Coal is an important source of energy, but releases a significant amount of carbon dioxide into the atmosphere. Consequently, developing efficient carbon capture and sequestration strategies to mitigate global warming is of great practical significance. The presence and orientation of fractures within a reservoir and its seal governs the long-term effectiveness of carbon dioxide storage. Fractures within a formation result from in-situ stress distributions and are characterized by an anisotropic behavior on the observed seismic responses. Wireline data provide information about factures at the well location, but away from the well one must rely on the seismic data. This work analyzed P-wave multiazimuth seismic data from a potential carbon sequestration site, located at the Rock Springs Uplift in Wyoming, USA. Using prestack waveform inversion, accurate azimuthal velocities were obtained for offset-to-angle transformation and to compute azimuthal angle gathers. These angle gathers were then stacked for each azimuth and analyzed for azimuthal anisotropy to estimate the fracture orientation and relative fracture density. Finally, the results of the seismic azimuthal analysis were corroborated with the well information and core data, demonstrating that the proposed work is effective in estimating the fracture orientation and relative fracture density from the P-wave seismic data.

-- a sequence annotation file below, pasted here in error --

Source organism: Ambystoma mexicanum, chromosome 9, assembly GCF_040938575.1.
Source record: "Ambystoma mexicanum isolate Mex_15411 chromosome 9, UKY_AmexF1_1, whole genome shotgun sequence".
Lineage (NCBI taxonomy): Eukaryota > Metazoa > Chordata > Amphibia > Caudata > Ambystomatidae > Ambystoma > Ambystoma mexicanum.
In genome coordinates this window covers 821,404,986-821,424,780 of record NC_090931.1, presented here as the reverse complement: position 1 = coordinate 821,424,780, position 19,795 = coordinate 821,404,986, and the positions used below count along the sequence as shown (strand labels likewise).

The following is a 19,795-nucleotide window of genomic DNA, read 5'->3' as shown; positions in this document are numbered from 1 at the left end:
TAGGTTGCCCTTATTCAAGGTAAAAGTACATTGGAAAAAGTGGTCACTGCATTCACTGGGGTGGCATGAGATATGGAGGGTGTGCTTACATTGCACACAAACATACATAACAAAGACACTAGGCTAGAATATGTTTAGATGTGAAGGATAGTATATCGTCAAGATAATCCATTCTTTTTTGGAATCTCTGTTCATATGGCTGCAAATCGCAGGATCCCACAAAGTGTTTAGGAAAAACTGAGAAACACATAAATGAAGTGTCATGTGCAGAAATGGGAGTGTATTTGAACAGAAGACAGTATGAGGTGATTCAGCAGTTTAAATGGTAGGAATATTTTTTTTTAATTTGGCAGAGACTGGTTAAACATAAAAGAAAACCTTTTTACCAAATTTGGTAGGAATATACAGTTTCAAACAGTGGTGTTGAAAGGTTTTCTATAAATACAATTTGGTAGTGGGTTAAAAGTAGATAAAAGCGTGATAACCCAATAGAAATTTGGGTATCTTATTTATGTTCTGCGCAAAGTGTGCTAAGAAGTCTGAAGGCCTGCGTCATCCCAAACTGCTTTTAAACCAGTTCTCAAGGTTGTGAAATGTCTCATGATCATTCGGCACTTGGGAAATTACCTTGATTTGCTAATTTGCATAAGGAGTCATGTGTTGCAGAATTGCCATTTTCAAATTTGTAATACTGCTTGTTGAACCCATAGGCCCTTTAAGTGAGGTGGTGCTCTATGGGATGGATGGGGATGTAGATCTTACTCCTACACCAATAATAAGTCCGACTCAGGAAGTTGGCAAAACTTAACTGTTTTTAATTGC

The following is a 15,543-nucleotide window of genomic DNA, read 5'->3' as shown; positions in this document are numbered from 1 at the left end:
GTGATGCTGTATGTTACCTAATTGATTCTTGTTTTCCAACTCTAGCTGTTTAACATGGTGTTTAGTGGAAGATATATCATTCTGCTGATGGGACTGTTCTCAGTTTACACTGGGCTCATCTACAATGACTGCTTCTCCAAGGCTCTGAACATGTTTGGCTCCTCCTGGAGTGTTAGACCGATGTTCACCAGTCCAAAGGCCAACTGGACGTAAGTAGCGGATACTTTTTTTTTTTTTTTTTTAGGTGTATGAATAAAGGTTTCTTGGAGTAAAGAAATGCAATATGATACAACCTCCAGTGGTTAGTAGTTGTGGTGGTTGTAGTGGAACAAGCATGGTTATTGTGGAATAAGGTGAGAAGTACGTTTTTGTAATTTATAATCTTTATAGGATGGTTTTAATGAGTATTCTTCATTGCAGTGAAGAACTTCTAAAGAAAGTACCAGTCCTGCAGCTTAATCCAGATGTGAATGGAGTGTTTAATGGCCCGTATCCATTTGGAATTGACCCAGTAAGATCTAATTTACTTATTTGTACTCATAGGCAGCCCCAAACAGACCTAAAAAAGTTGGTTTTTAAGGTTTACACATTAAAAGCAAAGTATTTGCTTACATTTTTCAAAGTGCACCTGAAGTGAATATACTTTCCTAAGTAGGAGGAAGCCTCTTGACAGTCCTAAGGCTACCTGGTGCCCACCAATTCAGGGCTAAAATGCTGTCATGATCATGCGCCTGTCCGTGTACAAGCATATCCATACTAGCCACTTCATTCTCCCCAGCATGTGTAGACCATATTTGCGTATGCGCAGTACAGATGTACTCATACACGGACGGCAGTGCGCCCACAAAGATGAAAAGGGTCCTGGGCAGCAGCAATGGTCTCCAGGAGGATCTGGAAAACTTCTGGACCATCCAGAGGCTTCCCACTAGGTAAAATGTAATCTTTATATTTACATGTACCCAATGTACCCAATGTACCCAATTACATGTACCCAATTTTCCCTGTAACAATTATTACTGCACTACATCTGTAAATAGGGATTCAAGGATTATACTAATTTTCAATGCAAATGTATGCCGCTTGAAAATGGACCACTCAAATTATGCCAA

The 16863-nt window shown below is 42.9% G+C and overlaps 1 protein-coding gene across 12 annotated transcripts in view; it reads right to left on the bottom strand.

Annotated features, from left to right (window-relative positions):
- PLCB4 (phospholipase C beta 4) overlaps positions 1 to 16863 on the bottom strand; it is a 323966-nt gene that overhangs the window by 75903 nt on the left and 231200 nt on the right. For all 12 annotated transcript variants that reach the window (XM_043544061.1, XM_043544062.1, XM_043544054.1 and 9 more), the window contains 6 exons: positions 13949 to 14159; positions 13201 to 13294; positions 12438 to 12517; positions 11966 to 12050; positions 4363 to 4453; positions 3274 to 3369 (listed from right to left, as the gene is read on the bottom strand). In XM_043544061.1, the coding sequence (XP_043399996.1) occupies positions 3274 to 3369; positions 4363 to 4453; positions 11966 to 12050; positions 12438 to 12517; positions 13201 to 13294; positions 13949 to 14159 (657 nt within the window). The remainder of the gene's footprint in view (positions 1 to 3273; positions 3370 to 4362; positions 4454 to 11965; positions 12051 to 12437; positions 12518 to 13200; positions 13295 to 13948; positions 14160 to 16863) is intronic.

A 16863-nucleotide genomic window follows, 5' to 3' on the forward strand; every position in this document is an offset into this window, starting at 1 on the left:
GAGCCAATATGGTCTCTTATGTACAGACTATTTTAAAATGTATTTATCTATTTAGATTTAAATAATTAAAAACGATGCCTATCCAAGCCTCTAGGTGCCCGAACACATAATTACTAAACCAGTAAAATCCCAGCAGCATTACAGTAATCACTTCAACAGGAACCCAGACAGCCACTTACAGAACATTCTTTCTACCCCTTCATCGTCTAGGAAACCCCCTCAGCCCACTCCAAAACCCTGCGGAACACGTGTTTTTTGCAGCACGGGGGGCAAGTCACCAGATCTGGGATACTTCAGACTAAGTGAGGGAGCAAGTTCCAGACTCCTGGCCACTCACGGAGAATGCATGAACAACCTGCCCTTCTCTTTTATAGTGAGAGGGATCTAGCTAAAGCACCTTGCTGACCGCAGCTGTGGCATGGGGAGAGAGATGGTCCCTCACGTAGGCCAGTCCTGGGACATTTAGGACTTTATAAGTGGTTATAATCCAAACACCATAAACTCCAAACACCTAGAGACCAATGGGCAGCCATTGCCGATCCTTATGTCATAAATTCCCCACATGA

Presentation Date: Tuesday, September 26, 2017
Start Time: 2:40 PM
Presentation Type: ORAL